Maltese Figolli

Figolli is the plural for figolla coming from the latin word figura, it’s a famous traditional treat eaten on Easter Sunday in Malta. To me, it’s a bit like a big cookieish cake although every Maltese would disagree with that. Originally it was made in the shape of a woman, a man, a fish or a basket, ancient symbols of fertility like the chocolate egg which is always placed on top of each figolla. Without the egg (which is actually cut in half) it’s not an original figolla! Times changed and more shapes became popular such as lambs, hearts, stars and a few other Easter related figures. I was given a fish and a bird by my mother in law and to be honest I was happy about her choice as the dough extends quite a bit while it’s baking. I have my doubts that, if she had given me a lamb, there would have been any association left with this animal.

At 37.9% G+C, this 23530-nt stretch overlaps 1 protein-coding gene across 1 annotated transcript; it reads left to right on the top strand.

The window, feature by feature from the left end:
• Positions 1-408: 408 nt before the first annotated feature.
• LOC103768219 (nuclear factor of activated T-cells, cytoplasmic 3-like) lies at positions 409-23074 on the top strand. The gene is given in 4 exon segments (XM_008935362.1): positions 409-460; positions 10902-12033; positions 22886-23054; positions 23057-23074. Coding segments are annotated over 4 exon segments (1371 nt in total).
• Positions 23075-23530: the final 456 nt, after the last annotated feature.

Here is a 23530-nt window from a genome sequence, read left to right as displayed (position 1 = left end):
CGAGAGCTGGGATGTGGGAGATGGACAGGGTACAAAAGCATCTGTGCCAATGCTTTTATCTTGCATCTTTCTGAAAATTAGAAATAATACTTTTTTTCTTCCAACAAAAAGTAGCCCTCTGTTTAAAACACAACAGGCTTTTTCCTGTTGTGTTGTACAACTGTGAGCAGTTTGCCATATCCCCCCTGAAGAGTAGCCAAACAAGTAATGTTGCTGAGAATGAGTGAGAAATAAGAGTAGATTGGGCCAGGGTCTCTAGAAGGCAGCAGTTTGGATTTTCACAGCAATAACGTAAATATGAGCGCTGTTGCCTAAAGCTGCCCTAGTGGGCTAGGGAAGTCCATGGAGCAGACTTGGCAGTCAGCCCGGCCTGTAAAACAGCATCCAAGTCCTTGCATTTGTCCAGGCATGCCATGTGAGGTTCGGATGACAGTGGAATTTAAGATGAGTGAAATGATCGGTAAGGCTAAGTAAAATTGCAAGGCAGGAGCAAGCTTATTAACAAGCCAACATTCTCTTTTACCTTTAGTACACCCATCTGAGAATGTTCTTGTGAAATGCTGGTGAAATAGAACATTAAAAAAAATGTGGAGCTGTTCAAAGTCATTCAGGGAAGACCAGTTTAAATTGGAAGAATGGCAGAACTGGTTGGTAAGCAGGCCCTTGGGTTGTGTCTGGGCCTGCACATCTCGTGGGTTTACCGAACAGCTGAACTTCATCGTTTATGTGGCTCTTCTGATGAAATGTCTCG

The decoration of a figolla is very important and involves lots of colourful sugar coating and icing. The pastry itself is made of a short crust like dough, sandwiched and filled with almond paste. There are lots of different recipes, my Maltese family gave me about six to prepare me for this experience. I was very thankful for this support but in the end I took a bit of each and added and changed after my own taste. The almond paste for example had to be exchanged with a hazelnut paste with a hint of almonds enhanced with orange zest and cinnamon. When it came to decorating the figolla I was happy to have my assisting sister in law Julia at my side to give me stylistic instructions. That’s what she does when she makes figolli in Malta together with one of her aunts.